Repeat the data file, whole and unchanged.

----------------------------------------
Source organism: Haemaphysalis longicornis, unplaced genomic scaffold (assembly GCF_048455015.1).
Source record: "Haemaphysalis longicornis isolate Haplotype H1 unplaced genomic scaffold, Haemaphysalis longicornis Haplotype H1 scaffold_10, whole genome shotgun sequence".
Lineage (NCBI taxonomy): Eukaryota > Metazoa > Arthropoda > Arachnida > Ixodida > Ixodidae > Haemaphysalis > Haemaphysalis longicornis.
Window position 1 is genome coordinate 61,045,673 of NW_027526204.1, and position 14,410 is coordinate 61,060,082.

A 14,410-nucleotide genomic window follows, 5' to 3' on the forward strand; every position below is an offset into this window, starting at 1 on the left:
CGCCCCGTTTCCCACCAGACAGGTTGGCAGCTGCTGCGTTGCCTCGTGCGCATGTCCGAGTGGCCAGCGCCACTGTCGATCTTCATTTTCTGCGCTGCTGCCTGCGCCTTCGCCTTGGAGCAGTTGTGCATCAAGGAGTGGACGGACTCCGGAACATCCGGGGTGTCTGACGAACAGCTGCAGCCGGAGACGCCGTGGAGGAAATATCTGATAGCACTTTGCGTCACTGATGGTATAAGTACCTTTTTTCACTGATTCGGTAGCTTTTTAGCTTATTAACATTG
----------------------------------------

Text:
Source organism: Haemaphysalis longicornis, unplaced genomic scaffold (assembly GCF_048455015.1).
Source record: "Haemaphysalis longicornis isolate Haplotype H1 unplaced genomic scaffold, Haemaphysalis longicornis Haplotype H1 scaffold_10, whole genome shotgun sequence".
Lineage (NCBI taxonomy): Eukaryota > Metazoa > Arthropoda > Arachnida > Ixodida > Ixodidae > Haemaphysalis > Haemaphysalis longicornis.
Window position 1 is genome coordinate 61,045,673 of NW_027526204.1, and position 14,410 is coordinate 61,060,082.

A 14,410-nucleotide genomic window follows, 5' to 3' on the forward strand; every position below is an offset into this window, starting at 1 on the left:
CGCCCCGTTTCCCACCAGACAGGTTGGCAGCTGCTGCGTTGCCTCGTGCGCATGTCCGAGTGGCCAGCGCCACTGTCGATCTTCATTTTCTGCGCTGCTGCCTGCGCCTTCGCCTTGGAGCAGTTGTGCATCAAGGAGTGGACGGACTCCGGAACATCCGGGGTGTCTGACGAACAGCTGCAGCCGGAGACGCCGTGGAGGAAATATCTGATAGCACTTTGCGTCACTGATGGTATAAGTACCTTTTTTCACTGATTCGGTAGCTTTTTAGCTTATTAACATTG